May 7, 2009




The Stuttgart International Animation Festival (better known in its native country as Internationales Trickfilmfestival Stuttgart) is now in full swing.

The weekend will feature many screenings, including the European premiere of Afro Samurai Resurrection, and the German premieres of Coraline and The Missing Lynx. Shorts are also present at the festival, both in the competition and in several retrospective screenings celebrating 100 years of German animation.

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February 29, 2008
Les Trois Brigands, the French version of German feature Die Drei Rauber, opened today in cinemas across Quebec and in Ottawa, Ontario. While Montreal stopped being a market for limited theatrical releases about ten years ago, it still has the advantage of getting French-language or translated animated features that have not yet been released widely in English.

(Ironically, Quebec is often overlooked for anticipated anime features, despite the diehard interest ingrained in a two generations of Quebecois through French programming, which made it a stronghold for anime fandom long ago, showing you just how clueless major distributors are.)

The timing is perfect, as the Spring Break begins for elementary schools tomorrow, which means it's time for FIFEM. The film is the only animated feature at this year's edition of the children's film fest, and also its opening film.



FIFEM is also screening shorts before each film. Many are animated, and almost half are Hothouse 4 shorts. Hothouser Carla Coma will be present when her stop-motion short, The Squirrel Next Door, is screened on March 4 and March 9.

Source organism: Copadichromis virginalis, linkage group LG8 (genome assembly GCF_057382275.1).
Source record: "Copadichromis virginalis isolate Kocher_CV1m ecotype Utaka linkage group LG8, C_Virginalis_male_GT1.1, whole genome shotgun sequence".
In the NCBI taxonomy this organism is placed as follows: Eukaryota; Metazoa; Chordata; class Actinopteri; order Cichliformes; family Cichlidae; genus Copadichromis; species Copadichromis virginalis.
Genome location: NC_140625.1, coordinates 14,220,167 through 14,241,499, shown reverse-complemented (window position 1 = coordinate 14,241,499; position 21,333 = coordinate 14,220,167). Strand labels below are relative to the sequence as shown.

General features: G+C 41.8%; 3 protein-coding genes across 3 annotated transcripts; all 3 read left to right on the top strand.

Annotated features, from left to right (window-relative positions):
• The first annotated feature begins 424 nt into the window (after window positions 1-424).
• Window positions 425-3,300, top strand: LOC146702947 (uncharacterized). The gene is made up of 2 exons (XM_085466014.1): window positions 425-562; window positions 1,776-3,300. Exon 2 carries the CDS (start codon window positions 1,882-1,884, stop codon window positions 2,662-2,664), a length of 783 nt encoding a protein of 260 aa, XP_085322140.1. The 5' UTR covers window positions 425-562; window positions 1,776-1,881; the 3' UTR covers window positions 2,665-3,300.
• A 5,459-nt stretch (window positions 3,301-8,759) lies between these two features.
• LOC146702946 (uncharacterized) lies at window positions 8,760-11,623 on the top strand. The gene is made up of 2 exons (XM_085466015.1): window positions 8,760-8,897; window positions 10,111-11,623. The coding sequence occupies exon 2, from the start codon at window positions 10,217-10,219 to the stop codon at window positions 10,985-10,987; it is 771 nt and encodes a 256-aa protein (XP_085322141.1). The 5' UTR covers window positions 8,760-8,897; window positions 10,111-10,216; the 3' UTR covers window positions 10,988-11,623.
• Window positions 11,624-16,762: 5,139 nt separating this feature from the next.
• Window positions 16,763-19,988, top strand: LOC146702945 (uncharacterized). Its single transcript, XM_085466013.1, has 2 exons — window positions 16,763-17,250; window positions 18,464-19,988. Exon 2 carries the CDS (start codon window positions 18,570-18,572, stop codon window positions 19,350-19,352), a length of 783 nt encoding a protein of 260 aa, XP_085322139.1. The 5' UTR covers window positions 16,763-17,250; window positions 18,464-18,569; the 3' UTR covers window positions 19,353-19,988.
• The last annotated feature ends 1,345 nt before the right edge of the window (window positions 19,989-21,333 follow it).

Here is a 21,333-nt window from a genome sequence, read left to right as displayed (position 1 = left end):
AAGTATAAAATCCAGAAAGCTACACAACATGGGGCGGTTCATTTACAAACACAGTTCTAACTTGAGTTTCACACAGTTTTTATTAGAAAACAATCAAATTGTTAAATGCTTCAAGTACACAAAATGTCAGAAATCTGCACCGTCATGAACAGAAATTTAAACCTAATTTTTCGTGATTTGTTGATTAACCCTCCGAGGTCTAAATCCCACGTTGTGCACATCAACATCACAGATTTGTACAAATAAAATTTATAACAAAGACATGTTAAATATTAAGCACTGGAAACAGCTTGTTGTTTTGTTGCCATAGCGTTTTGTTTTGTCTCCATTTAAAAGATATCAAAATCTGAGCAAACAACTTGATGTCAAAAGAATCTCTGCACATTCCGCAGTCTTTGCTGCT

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October 24, 2007
The Cinematheque Quebecoise focuses on German animation this week. Filmfest Dresden Presents New German Animation screens on Thursday, October 25 at 6:30 p.m., and repeats on Friday at 4:00 p.m.

Our Man in Nirvana Jan Koester
Mr. Schwartz, Mr. Hazen & Mr. Horlocker Stefan Müller
Delivery Till Nowak (attending)
Close Your Eyes and Do Not Breathe Vuk Jevremovic
Lovesick Speka Cadez
Bildfenster/Fensterbilder Bert Gottschalk
The Tell-Tale Heart (Der Verrückte, das Herz und das Auge) Annette Jung
Diary of a Perfect Love (Tagebuch einer perfekten Liebe) Sebastien Peterson


As part of its World Animation Day events on Sunday, October 28th, Hints of Excellence: Classics of the DEFA screens for free.

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June 17, 2007